“You said a friend of yours is gay and that she is the president of a college.”
“Yes, she is,” I said.
“But how can she be gay?”
I was surprised at this student’s attitude- generally they’re more open-minded. “What do you mean?” I asked.
“If she is a female, how can she be gay?” he persisted.
Got it. “Gay refers to anyone who romantically likes someone of the same gender. So females can be ‘gay’ and males can be ‘gay’. The term used more often with gay females is lesbian.”
“Oh, Ok. What is homosexual then?”
“It is a more clinical or categorical word for gay. Homo means same. So, a homosexual is someone who likes someone of the same sex.”
Another hand goes up, “I thought homo meant human being. Like homo sapien?”
“You are right, it does. Homo sapien means ‘wise man’. How interesting.”
A hand goes up (student ‘A’), “Why are homosexuals always at hair salons?”
Another student (student ‘B’) asserts, “They are not homosexuals!”
‘A’ says, “Yeah they are. They are always talking about hair and nails with all their lady clients.”
‘B’ responds, “They are not homosexuals, they are metrosexuals.”
‘A’ looks so confused, along with most of the class. This is so interesting.
I offer, “You are both bringing up great points. Male homosexuals on TV and in movies are often portrayed as flamboyant and expressive with overtly feminine gestures and mannerisms. This is not a norm - it is a stereotype.”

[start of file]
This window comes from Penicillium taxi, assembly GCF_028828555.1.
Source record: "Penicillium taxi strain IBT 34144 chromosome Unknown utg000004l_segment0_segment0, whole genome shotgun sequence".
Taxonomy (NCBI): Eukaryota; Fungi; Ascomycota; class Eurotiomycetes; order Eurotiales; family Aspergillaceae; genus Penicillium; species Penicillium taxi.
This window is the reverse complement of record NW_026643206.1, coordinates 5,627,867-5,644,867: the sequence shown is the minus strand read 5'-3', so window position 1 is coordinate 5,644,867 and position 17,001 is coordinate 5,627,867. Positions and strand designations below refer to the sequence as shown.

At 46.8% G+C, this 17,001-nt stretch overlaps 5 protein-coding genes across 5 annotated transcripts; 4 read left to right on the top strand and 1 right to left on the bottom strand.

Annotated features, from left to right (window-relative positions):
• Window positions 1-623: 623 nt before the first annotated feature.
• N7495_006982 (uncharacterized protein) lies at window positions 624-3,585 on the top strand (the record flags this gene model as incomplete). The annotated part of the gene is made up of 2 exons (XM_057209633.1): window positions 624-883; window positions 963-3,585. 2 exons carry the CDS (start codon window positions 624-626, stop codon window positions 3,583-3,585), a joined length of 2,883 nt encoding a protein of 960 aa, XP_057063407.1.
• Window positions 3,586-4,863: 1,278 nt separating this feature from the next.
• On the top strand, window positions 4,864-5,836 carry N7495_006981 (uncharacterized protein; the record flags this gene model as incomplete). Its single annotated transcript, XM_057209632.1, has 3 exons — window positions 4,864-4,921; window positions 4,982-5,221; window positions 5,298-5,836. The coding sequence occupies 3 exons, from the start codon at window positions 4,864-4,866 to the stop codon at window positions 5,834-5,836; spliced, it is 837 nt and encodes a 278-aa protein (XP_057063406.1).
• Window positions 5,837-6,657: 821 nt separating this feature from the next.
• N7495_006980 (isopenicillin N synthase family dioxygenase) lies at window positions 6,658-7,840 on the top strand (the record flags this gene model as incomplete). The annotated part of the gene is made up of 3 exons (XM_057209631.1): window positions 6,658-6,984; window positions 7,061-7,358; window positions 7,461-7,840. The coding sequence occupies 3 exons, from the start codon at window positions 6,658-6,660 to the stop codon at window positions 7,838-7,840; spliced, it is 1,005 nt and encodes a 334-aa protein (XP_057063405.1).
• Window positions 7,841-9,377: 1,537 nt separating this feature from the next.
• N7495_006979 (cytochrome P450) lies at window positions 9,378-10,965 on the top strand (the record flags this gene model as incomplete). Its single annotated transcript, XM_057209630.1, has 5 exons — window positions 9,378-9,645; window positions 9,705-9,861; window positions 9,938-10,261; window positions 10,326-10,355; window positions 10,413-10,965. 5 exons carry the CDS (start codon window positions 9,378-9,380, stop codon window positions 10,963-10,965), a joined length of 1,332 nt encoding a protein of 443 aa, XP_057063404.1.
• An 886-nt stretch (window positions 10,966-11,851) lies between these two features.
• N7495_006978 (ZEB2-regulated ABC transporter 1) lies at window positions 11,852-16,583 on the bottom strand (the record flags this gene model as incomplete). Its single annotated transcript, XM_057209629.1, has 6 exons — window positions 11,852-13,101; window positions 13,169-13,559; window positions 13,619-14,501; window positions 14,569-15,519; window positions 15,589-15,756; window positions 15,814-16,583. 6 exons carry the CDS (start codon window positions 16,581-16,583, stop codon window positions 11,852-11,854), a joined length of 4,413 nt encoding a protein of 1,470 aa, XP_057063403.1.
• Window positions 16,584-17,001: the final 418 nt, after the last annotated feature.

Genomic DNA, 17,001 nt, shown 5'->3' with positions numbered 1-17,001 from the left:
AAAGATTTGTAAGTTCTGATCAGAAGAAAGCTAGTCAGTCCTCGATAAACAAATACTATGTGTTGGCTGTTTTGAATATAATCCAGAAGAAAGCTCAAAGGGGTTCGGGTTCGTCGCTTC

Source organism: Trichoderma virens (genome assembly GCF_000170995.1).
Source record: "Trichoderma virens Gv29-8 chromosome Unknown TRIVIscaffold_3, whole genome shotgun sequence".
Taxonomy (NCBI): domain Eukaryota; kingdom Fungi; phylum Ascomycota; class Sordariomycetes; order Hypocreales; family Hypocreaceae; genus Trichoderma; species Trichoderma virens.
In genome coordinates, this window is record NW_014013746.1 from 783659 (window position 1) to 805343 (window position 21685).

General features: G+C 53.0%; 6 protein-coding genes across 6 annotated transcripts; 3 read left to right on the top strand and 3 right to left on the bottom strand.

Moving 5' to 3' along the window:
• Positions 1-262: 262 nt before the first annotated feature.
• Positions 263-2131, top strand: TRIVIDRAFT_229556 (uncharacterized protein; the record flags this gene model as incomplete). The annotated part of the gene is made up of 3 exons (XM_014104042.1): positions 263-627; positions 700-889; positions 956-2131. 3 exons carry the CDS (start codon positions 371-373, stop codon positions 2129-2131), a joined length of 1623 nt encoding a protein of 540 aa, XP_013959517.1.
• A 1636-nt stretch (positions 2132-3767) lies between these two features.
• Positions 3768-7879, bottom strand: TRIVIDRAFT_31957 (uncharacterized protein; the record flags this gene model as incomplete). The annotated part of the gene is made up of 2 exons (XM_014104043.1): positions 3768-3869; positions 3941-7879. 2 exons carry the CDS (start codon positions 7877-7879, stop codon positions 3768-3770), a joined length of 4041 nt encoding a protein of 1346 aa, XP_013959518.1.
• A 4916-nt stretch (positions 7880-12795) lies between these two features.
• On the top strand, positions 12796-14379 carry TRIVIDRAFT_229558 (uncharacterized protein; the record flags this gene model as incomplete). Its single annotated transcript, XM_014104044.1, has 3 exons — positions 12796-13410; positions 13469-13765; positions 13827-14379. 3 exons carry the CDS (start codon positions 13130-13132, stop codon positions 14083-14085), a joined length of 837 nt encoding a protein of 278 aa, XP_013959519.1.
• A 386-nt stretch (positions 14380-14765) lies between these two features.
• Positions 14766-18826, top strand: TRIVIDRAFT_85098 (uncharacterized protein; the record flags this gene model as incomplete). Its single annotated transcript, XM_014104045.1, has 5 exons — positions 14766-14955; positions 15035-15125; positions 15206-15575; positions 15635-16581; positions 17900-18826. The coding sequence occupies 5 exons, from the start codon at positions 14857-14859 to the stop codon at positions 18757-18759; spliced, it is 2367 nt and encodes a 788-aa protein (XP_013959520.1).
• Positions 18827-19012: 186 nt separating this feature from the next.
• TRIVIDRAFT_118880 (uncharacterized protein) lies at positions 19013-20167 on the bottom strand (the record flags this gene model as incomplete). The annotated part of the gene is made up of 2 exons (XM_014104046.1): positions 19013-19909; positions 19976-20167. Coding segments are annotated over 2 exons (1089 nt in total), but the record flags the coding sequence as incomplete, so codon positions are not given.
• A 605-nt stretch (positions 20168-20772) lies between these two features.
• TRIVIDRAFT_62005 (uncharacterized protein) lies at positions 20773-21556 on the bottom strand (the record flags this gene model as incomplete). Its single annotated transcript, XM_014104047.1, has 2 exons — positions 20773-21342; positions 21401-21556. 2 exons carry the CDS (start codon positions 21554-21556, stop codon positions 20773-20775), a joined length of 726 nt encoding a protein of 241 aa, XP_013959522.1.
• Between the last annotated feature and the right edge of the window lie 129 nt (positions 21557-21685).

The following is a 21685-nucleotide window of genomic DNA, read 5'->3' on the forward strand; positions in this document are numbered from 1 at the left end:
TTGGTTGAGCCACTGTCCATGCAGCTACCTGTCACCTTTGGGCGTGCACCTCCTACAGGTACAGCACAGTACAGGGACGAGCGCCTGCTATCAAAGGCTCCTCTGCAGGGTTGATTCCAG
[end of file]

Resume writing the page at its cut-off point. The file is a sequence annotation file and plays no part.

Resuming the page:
A hand goes up, “That can be damaging. We are talking about stereotyping in another class.” He looks thrilled at the inter-curricular connection. Love it when that happens.
Continuing, “Metrosexual is a relatively new word referring to males who are more metropolitan per se. They are comfortable shopping, getting their hands manicured and their hair and skin cared for in a salon, for example. I think you were talking about two different words in the same location: homosexual- the stereotype of who might work at the spa and metrosexuals- who might make appointments at the spa.”
A hand is up, “Well, what is a heterosexual?”
“Oh, good question,” I explain, “Heterosexual refers to people of the opposite gender who like each other, like a woman and a man, girl and boy, or your mom and dad.”
Another hand, “What does straight mean? Because it sounds like it should be same- not different, but I think that isn’t right.”
“Glad you asked. Straight does sound like it could mean ‘the same’, like homo. Actually, it means heterosexual- different, male and female, mainstream, straight ahead – not different from the majority. My-oh-my all these terms get confusing.”
Another hand goes up,” What is bi-sexual?”